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enter image description here $\mu_{n-1}$ is the $n-1$ dimensional measure and $\operatorname{meas}$ is the $n$-dimensional one.

$I(\varrho)$ is the ball of radius $\varrho$ around a fixed point $y$ in the domain $\Omega\subset \mathbb{R}^n$ and $A(t,\varrho)$is the subset of $I(\varrho)$ where a certain function $u$ is greater than $t$.

Surely $I(\varrho) \geq 2\tau(t;\varrho)$ infact, $$\operatorname{meas}{A(t;\varrho)}+\operatorname{meas}(I(\varrho)\setminus A(t;\varrho))= \operatorname{meas}I(\varrho)$$

It seems to me that it is claimed $x > y $ implies $ A-x > A-y$

Fortunately, it turns out the inequality still holds but you need a bit of work (EDIT)

Original article: De Giorgi's original article pages 5-6

EDIT:

Let us assume that $\operatorname{meas}(I(\varrho))=1$ then $\tau(t;\varrho)=x\leq \frac{1}{2}$ what we need to prove is that for $\alpha < 1$ $$(1-x)^{\alpha} + x^{\alpha} -1 \geq 2x^{\alpha}-(2x)^{\alpha}$$

but considering $$f(x)=\left( \frac{1-x}{x}\right) ^{\alpha} -\frac{1}{x^{\alpha}}$$

we can prove that it is decreasing in $(0,\frac{1}{2})$ and $f(\frac{1}{2})=1-2^{\alpha}$

From this we obtain the inequality and hence justify the line.

Due to the several mistakes the question has changed a lot since I posted it, just to be clear I am asking the following now:

1) Is my "fixing" of the proof alright or am I oversimplifying things?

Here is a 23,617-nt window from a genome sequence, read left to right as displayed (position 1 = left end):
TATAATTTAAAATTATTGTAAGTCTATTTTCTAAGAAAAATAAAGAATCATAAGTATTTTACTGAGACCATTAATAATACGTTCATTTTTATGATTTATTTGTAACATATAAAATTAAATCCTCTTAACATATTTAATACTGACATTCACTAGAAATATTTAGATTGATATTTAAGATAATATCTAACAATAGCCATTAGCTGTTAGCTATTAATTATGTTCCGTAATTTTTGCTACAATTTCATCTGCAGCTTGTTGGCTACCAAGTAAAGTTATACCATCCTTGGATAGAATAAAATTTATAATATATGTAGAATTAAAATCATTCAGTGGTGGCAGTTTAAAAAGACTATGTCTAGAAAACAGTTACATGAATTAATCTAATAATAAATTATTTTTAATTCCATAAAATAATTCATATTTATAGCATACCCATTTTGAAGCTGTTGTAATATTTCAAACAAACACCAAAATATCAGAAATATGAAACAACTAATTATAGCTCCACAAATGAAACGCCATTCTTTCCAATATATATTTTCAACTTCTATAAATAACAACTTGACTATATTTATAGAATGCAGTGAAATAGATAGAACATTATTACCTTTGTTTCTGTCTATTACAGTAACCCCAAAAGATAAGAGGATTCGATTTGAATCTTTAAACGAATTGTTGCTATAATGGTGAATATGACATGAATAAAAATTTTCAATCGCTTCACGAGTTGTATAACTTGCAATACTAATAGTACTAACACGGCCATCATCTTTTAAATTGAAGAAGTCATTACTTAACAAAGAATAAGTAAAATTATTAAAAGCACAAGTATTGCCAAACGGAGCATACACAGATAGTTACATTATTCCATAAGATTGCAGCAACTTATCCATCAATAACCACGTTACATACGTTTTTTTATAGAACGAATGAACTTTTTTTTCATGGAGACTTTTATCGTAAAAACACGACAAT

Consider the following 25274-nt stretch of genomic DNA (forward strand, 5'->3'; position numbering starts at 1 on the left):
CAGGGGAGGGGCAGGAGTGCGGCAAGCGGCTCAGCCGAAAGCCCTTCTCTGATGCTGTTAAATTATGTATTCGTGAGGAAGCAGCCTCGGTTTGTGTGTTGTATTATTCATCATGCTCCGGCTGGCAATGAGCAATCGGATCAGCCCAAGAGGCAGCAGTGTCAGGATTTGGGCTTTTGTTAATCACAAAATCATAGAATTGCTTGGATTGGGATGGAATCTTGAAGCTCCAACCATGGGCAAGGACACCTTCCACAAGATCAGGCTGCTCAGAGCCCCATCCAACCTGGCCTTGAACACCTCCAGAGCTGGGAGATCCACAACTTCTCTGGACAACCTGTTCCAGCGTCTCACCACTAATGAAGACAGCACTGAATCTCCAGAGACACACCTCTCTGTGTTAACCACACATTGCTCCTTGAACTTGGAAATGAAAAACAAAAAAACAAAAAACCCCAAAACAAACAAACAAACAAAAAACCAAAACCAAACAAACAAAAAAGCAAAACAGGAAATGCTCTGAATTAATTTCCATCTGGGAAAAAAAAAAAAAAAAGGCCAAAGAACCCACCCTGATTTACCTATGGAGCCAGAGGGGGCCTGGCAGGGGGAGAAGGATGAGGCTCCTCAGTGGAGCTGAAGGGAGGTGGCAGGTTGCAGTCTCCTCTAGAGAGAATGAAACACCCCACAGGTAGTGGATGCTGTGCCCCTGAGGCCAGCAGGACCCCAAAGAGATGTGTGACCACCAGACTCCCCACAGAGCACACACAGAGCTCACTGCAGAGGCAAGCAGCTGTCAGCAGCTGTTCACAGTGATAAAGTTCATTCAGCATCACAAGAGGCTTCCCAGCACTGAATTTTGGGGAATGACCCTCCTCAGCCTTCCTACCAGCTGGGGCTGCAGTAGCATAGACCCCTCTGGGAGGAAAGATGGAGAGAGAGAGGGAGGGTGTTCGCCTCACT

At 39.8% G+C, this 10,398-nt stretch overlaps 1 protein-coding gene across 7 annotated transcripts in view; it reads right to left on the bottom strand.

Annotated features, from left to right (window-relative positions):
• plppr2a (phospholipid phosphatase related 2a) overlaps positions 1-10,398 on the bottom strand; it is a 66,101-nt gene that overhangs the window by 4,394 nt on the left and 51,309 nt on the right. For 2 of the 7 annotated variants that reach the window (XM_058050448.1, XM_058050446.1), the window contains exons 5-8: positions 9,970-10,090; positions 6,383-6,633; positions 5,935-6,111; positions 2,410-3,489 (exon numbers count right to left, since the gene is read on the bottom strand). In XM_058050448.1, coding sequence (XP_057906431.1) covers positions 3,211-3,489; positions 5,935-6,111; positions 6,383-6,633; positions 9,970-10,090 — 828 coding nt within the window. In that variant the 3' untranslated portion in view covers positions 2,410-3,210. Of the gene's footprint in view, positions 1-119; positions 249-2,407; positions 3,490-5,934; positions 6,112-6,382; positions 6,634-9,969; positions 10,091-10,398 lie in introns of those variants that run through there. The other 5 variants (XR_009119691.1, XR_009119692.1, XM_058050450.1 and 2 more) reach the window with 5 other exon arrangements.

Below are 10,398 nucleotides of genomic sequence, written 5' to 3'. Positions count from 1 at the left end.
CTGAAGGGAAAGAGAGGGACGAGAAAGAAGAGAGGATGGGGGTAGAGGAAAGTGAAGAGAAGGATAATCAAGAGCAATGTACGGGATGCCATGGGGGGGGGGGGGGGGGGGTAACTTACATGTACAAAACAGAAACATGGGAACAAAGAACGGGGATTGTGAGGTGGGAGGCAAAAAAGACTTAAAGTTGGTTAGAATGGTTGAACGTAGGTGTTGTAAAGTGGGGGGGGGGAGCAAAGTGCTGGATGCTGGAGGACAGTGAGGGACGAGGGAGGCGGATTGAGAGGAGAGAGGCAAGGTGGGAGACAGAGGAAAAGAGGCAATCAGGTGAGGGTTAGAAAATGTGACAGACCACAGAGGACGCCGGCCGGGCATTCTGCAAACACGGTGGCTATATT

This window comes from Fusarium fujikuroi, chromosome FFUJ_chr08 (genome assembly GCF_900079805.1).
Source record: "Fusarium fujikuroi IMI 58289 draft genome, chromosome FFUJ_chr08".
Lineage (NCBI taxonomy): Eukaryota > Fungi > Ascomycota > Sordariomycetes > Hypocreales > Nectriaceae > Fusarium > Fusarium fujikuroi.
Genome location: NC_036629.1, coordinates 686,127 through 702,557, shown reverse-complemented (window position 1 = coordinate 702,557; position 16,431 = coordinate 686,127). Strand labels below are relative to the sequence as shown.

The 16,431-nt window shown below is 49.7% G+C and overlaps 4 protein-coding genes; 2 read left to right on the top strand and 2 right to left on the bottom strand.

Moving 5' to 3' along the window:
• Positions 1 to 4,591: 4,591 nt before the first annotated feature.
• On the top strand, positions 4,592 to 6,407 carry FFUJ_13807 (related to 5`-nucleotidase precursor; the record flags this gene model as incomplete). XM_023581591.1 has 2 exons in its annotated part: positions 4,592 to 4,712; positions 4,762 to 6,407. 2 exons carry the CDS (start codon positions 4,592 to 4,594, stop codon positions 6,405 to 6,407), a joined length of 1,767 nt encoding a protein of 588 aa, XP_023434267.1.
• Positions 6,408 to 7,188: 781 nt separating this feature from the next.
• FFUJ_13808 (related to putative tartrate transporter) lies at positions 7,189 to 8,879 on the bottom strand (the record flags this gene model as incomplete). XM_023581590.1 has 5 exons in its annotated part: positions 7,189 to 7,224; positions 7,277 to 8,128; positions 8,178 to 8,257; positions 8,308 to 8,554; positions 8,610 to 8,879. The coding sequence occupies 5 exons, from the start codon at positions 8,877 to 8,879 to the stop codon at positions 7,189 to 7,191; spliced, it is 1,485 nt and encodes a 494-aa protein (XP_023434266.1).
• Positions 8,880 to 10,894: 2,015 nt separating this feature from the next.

2) Do you think it was an actual mistake that fortunately did not lead to a problem or it is something obvious enough to be omitted in an article?

P.S. sorry if the question is not specific enough, I think it was when I first posted it!

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1 Answer 1

up vote 5 down vote accepted

Your explanation looks correct, but there are other ways to see it. For example, it's a special case of Karamata's majorization inequality for the concave function $f(z) := z^\alpha$. When $0 \le x \le 1/2$, the sequence $1,x$ majorizes $1-x,2x$, so $f(1) + f(x) \le f(1-x) + f(2x)$, which is the inequality you want. (And Karamata's inequality is overkill, since the version for sequences of length 2 is easier to prove. All you need to check is that $f(z)+f(y-z)$ is an increasing function of $z$ for $z \le y/2$, which follows immediately from concavity. Then apply this with $y=1+x$.)

I don't see any reason to think De Giorgi made a mistake here, and I would assume he had an argument based on concavity. Maybe there's a one-line version he thought was obvious.

However, I wouldn't say it's obvious the way he has written it, and he could have made it easier to read with a little more explanation. Even a hint like "and it follows from the concavity of $z \mapsto z^{1-1/r}$ that..." could help.

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thank you, I thought it could have been a mistake since the rest of the paper explains quite carefully every step (for istance, the previous inequality $meas(I(\varrho)) \geq 2\tau$ is more trivial than this!) possibly he just overlooked it, or maybe you are right and there is some trivial justification! –  Moritzplatz Jun 30 '13 at 18:40

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